Why designing for dignity is so important
When it comes to the question 'is there disabled access?' a yes isn't always a yes.
Designing for dignity is about ensuring people of all abilities can access a premises in a way that is equitable for all. This includes shops, restaurants, office buildings and public spaces. Creating a truly accessible 'front door' for a building means designing buildings with dignity and respect in mind. This means a person with a disability can enter a building without needing assistance, they do not have to go further than an able-bodied person (such as using a service entrance) or they do not have to find the custodian who has the key for the ambulant bathroom.
It is about designing a building or layout with the expectation that people with disability will attend the premises just like every one else, as disability is just an everyday part of life.
At Life Without Barriers, designing our premises with dignity is an integral part of our work. We were proud to be able to share some of our insights in this space at the Australian Network on Disability 'Dignified Access' Roundtable event held recently in Sydney.
Image: Nathan Reynolds, Life Without Barriers Manager of Property and Fleet on the 'Dignified Access' panel
Nathan Reynolds, our Manager of Property and Fleet sat on the panel alongside Jason Barker, Principal, Design for Dignity. Nathan shared how the driver of our commitment to create equitable access to our premises was mandated by our Life Without Barriers Board.
They requested that every new or renovated office created by Life Without Barriers be 100% accessible for every person. To do this, as we grow our office footprint, our property team review each set of floor plans to ensure they meet dignified access principles. They then consult with our staff with disability to ensure the layout and the accessibility measures put in place will create a safe, comfortable and accessible environment for all users.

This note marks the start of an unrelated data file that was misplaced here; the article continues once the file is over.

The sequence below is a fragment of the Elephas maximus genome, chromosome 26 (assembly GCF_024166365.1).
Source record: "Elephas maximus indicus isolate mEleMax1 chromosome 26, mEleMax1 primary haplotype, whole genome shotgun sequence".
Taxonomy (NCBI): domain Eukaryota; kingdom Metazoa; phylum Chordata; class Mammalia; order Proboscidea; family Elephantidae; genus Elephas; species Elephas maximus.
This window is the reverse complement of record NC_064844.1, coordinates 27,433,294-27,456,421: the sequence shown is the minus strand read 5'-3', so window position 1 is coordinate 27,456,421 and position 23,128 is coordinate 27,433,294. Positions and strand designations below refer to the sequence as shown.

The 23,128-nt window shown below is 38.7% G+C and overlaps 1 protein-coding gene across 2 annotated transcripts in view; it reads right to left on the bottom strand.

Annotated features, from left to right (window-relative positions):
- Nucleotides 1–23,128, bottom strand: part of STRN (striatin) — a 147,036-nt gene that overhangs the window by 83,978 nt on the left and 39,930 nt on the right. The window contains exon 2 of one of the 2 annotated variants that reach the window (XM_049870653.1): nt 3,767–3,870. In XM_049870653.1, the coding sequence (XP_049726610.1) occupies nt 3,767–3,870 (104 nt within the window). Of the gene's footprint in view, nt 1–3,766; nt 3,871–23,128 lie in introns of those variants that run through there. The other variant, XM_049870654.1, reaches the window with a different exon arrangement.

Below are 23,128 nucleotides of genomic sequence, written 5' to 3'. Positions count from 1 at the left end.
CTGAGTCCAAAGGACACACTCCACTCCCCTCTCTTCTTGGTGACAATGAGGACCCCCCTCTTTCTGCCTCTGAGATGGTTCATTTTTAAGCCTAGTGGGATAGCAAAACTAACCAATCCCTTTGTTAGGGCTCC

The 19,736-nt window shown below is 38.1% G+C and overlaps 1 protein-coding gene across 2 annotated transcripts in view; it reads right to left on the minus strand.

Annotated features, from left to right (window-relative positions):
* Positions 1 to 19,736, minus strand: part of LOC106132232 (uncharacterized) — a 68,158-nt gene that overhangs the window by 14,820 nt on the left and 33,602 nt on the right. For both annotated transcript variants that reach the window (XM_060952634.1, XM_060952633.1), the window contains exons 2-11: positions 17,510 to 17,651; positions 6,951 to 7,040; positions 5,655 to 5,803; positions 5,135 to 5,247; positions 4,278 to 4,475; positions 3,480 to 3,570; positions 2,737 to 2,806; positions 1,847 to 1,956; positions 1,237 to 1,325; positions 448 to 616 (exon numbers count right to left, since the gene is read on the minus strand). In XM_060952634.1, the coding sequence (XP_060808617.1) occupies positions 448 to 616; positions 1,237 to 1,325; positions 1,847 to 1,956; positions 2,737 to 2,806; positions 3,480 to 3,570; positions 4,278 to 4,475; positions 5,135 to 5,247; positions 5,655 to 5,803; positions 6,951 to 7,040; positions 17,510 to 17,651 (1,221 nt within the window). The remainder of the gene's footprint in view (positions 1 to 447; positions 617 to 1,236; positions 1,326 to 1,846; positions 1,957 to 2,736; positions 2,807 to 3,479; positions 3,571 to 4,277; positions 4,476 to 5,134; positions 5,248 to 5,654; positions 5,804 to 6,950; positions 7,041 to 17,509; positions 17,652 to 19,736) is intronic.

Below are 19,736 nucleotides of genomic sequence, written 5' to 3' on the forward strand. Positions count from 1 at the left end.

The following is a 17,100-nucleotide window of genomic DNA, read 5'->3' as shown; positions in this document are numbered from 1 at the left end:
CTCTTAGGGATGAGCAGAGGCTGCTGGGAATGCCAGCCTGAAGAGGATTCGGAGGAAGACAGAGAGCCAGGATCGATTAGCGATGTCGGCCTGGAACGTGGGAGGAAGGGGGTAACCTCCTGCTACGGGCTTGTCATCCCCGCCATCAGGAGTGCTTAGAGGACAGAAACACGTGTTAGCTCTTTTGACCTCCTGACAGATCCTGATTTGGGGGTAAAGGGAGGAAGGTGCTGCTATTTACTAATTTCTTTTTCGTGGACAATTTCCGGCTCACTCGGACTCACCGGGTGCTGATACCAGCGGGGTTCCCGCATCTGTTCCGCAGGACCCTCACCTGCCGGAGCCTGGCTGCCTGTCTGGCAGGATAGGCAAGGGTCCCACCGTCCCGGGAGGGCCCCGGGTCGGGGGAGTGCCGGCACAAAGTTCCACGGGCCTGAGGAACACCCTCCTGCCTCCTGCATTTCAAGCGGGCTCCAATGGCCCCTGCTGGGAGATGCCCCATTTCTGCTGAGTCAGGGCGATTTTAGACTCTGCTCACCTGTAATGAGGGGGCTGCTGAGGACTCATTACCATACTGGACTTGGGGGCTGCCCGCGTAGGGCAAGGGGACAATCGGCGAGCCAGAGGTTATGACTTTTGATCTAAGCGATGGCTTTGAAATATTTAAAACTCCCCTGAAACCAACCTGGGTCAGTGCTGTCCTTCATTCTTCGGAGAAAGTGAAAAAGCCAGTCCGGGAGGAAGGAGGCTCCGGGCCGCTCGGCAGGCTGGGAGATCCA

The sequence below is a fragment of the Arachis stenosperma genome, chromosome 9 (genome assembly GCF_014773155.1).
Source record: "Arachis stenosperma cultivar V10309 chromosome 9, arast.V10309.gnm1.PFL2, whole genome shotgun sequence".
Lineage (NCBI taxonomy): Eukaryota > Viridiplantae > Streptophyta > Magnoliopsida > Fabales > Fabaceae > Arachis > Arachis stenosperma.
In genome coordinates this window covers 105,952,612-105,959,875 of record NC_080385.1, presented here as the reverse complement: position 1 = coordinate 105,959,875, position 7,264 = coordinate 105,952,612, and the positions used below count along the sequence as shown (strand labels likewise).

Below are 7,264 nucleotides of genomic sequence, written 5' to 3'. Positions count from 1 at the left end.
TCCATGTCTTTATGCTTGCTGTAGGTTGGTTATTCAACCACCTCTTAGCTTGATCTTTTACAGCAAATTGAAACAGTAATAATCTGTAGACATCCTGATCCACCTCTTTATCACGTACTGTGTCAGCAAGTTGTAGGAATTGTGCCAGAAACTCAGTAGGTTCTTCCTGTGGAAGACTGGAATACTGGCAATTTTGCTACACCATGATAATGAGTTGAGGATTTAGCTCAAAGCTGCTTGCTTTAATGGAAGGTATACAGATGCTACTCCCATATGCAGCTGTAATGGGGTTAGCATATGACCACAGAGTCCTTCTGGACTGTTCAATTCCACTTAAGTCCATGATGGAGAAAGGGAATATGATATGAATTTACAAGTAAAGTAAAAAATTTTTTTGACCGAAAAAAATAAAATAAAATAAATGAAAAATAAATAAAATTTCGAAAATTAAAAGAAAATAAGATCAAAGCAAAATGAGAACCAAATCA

How we are ensuring access and inclusion in our offices
Image: An example of an accessible reception desk at our Toowoomba, Qld office
Image: Signage incorporating braille
Image: Accessible kitchens in our Unley, SA office with lower bench/sink heights and microwaves at two levels.
Nathan's advice to other companies is to take a staged approach when looking to adhere to dignified access principles for their premises.
No one has unlimited resources, but if you commit yourself to access for all, with each renovation, new office or as the need arises, you can ensure dignified access for all
How we're supporting people in our Disability Services during COV...
This page provides information for people in our disability services, their families and support networks abou...
Four Things You Should Know About Guide Dogs
It’s always tempting to pet a pooch passing by, but when it’s a guide dog or assistance dog on duty, there is ...